Similar output could be created in earlier versions of FoxPro 2.x and 3.x. The trick is to use the debugger's watch window to evaluate a low-level file write with each line of code executed. Issue the command:
lnHandle = FCREATE("cover2x.log")
to open the file. In the watch window, add the expression:
FPUTS(lnHandle, STR(SECONDS(),9,3) + "," + STR(LINENO()) + ","+PROGRAM())
Run the program of interest. When done, issue FCLOSE(lnHandle) to close the file, then a similar routine to the above can be used to convert the output to a DBF:
CREATE TABLE COVER2X (nTime N(9,3), ; iLineNo N(5), ; cProgram C(30), ; nElapsed N(7,3)) APPEND FROM COVER2X.LOG TYPE DELIMITED GO TOP PRIVATE nOldTime nOldTime = nTime SCAN REPLACE nElapsed WITH (nTime-nOldTime) nOldTime = nTime ENDSCAN
_COVERAGE system memory variable
The Visual FoxPro documentation discusses an _COVERAGE memory variable and states that it contains the Code Coverage Analyzer, COVERAGE.APP, by default, installed in the root directory of the VFP installation. Unfortunately, it seems that the Analyzer was dropped from the product. However, knowing the structure of the underlying tables, it is not impossible to write our own:
Figure 1: The Code Coverage Analyzer first tab
allows you to run code coverage against your code
All code for the Code Coverage Analyzer is included in the proceedings CD-ROM.
Analyzing the results of the code coverage process indicate that, like the problems run into with benchmarking, the accuracy of the time is questionable at best. Typically, 94 - 98% of the times recorded by the process are zero, and the remaining few percent seem to vary widely. Despite this, on large enough samples, there does seem to be some validity to comparing the average non-zero times of various commands. The presentation will show how code coverage was used to analyze and improve the performance of a timing critical application.
Figure 2: The Convert Tab of the Code Coverage Analyzer converts the output to a DBF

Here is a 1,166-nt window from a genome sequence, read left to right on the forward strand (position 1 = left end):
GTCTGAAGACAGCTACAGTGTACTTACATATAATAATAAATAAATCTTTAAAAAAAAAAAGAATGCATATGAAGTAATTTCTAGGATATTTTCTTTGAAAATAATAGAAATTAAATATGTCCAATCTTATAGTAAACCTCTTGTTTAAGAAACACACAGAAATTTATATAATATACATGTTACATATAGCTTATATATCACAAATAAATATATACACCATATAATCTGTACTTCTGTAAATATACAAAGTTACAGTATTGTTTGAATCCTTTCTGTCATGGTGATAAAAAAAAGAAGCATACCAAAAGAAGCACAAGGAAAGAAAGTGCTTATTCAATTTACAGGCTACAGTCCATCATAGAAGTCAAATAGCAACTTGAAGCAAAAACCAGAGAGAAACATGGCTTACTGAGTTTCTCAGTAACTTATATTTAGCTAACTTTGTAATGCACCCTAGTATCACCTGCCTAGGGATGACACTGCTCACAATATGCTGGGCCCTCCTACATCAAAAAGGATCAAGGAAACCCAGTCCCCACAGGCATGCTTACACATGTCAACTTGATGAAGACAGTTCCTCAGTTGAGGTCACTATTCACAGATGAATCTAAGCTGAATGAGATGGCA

Figure 3: Converted to a DBF, it is easy to analyze the resulting information.
Let's review the options available and the priority in which they should be considered:
For performance tuning:
Cover the basics: Rushmore, Screen I/O - always consider Rushmore optimization options as you are designing tables and writing code. A DELETED() tag on every table is a necessity. Tags on every field in a table that gets used in a WHERE or FOR clause ensures optimal performance in nearly all cases. Setting LockScreen True and avoiding unnecessary I/O improves performance dramatically.
More is Better (and often cheaper) - improving the hardware on target platforms can often turn out to be a more economical move than overhauling a system to squeeze out additional performance improvements.
Benchmark suspected slow code - if you suspect or are unsure of the speed of a particular command or piece of code, benchmark it to determine how fast it will be. Remember to take the results with a grain of salt, as FoxPro measurements of time are not accurate and the artificiality of setting up a testing environment can skew the results.
Code Coverage Analysis to locate problems - while it is not its primary purpose, code coverage analysis can be used to get some relative benchmarks of code segments, and point to areas needing additional attention.
About the Author
Ted Roche is the director of development at Blackstone Incorporated, a Microsoft Solution Provider based in Arlington, Massachusetts specializing in database development and network infrastructure using Microsoft BackOffice and Visual Tools. He is co-author, with Tamar Granor, of the critically acclaimed "Hacker's Guide to Visual FoxPro 3.0" from Addison-Wesley. Ted is a Contributing Editor for FoxPro Advisor magazine and co-authors the "Ask Advisor" column. He is a Microsoft Certified Solution Developer, a Microsoft Support Most Valuable Professional and a CompuServe Support Partner. Email: email@example.com, phone: (617) 641-0400.
Developer's Guide, Chapter 14, Testing and Debugging Applications - the only documentation on working with code coverage output.
Developer's Guide, Chapter 15, Optimizing Applications - this is a great chapter to read, read again, and bookmark for review for issues on Rushmore optimization and general coding techniques.
"Set Turbo On: How Visual FoxPro Memory Usage Affects Performance," FoxTalk magazine, February 1997